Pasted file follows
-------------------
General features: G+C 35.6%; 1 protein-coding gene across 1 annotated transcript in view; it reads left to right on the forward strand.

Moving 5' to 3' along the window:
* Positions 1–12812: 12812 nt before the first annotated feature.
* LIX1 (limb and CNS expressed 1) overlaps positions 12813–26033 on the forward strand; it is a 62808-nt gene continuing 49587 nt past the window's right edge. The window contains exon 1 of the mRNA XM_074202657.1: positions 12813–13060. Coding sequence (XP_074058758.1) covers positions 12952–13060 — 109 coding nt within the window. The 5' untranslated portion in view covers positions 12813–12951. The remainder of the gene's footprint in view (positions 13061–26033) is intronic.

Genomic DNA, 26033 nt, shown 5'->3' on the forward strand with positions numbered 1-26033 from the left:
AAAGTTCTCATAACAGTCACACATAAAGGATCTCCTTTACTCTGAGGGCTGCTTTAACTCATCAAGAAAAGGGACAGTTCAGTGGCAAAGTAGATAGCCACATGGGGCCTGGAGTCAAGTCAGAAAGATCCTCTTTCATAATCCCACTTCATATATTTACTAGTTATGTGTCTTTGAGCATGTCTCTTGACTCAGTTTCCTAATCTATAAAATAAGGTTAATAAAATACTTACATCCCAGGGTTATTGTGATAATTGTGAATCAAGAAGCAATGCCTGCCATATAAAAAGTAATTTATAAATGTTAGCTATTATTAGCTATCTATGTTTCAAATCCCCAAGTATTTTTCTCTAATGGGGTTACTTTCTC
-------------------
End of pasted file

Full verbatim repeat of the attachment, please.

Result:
General features: G+C 35.6%; 1 protein-coding gene across 1 annotated transcript in view; it reads left to right on the forward strand.

Moving 5' to 3' along the window:
* Positions 1–12812: 12812 nt before the first annotated feature.
* LIX1 (limb and CNS expressed 1) overlaps positions 12813–26033 on the forward strand; it is a 62808-nt gene continuing 49587 nt past the window's right edge. The window contains exon 1 of the mRNA XM_074202657.1: positions 12813–13060. Coding sequence (XP_074058758.1) covers positions 12952–13060 — 109 coding nt within the window. The 5' untranslated portion in view covers positions 12813–12951. The remainder of the gene's footprint in view (positions 13061–26033) is intronic.

Genomic DNA, 26033 nt, shown 5'->3' on the forward strand with positions numbered 1-26033 from the left:
AAAGTTCTCATAACAGTCACACATAAAGGATCTCCTTTACTCTGAGGGCTGCTTTAACTCATCAAGAAAAGGGACAGTTCAGTGGCAAAGTAGATAGCCACATGGGGCCTGGAGTCAAGTCAGAAAGATCCTCTTTCATAATCCCACTTCATATATTTACTAGTTATGTGTCTTTGAGCATGTCTCTTGACTCAGTTTCCTAATCTATAAAATAAGGTTAATAAAATACTTACATCCCAGGGTTATTGTGATAATTGTGAATCAAGAAGCAATGCCTGCCATATAAAAAGTAATTTATAAATGTTAGCTATTATTAGCTATCTATGTTTCAAATCCCCAAGTATTTTTCTCTAATGGGGTTACTTTCTC